Throughout your session I constantly check that your baby's breathing is not restricted in anyway, keep a close eye on their temperature. Babies under 6 weeks old are unable to regulate their own temperatures so it's really important we do this for them by making sure the room is nice and warm, but that baby also doesn't get too hot.



I am Paediatric first aid trained and updated this every year with a refresher course. This is something I recommend not just as a newborn photographer but as a parent. Even if you think you know what to do and feel confident, it's completely different when it's your own child who needs help but having regular reminders of what to do should a situation arises enables me to stay calm and take swift action should I ever need to.


It's important to check baby's circulation throughout the session, this is something I have been doing since I was first trained and is second nature to me, but I'm often surprised how few people realise this is a part of being a newborn photographer. There really is so much to the "job" than what you see on the tin.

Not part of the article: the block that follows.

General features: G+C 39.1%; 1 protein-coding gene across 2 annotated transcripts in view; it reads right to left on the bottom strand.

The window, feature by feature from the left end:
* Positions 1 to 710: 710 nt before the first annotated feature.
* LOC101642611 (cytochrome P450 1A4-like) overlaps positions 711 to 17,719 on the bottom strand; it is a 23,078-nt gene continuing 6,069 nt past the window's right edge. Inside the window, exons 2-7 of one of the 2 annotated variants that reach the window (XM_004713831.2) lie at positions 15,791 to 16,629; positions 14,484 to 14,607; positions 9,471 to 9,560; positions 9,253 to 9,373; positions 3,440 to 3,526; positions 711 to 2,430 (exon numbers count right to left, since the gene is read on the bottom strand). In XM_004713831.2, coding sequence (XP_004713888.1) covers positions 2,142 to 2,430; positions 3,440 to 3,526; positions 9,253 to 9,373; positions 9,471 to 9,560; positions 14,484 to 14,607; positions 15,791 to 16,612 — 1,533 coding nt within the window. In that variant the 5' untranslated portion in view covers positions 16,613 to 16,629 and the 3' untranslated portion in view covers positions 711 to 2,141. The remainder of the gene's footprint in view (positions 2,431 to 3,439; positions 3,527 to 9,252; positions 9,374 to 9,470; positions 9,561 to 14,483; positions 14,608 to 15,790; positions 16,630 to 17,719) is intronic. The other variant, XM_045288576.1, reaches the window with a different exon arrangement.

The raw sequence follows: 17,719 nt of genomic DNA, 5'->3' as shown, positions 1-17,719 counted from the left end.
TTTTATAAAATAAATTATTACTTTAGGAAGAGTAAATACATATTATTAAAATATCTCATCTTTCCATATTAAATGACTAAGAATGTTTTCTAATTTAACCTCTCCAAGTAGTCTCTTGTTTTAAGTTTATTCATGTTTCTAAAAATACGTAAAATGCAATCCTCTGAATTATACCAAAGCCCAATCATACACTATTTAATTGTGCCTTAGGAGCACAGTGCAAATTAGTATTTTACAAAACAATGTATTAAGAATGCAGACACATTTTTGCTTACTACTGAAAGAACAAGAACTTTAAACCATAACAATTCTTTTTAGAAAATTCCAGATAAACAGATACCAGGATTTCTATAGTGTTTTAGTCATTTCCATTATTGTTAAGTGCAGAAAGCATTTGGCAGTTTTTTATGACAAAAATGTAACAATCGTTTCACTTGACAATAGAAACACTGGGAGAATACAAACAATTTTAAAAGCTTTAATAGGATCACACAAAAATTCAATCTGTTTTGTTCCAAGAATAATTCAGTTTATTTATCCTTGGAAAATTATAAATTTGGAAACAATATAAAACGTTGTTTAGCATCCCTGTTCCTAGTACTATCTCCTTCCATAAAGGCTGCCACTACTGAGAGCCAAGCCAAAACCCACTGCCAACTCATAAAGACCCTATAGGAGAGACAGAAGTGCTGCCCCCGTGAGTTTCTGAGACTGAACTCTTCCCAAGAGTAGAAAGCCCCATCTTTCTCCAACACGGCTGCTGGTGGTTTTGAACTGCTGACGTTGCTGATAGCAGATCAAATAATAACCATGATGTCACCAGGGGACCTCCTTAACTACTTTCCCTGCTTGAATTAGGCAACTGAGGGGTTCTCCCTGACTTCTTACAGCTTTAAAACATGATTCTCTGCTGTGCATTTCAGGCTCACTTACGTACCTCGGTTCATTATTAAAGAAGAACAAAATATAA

There are certain poses, the "froggy" pose for example in which baby should be supported at all times. These are created using composite images (two or more images edited together in post production) to make it appear that the baby was supporting themselves unaided, there are no circumstances in which a baby should ever be left in this position unsupported. A baby of this age should not be able to support it's own weight on his/her arms, and if they were to slip it could cause irreversible damage if they were to slip. When carrying out this pose my hands are on baby the entire time, sometimes I will even ask Mum or Dad to help me support baby's head while I take the image. There is very little that cannot be done in Photoshop these days and it really isn't worth taking the risk.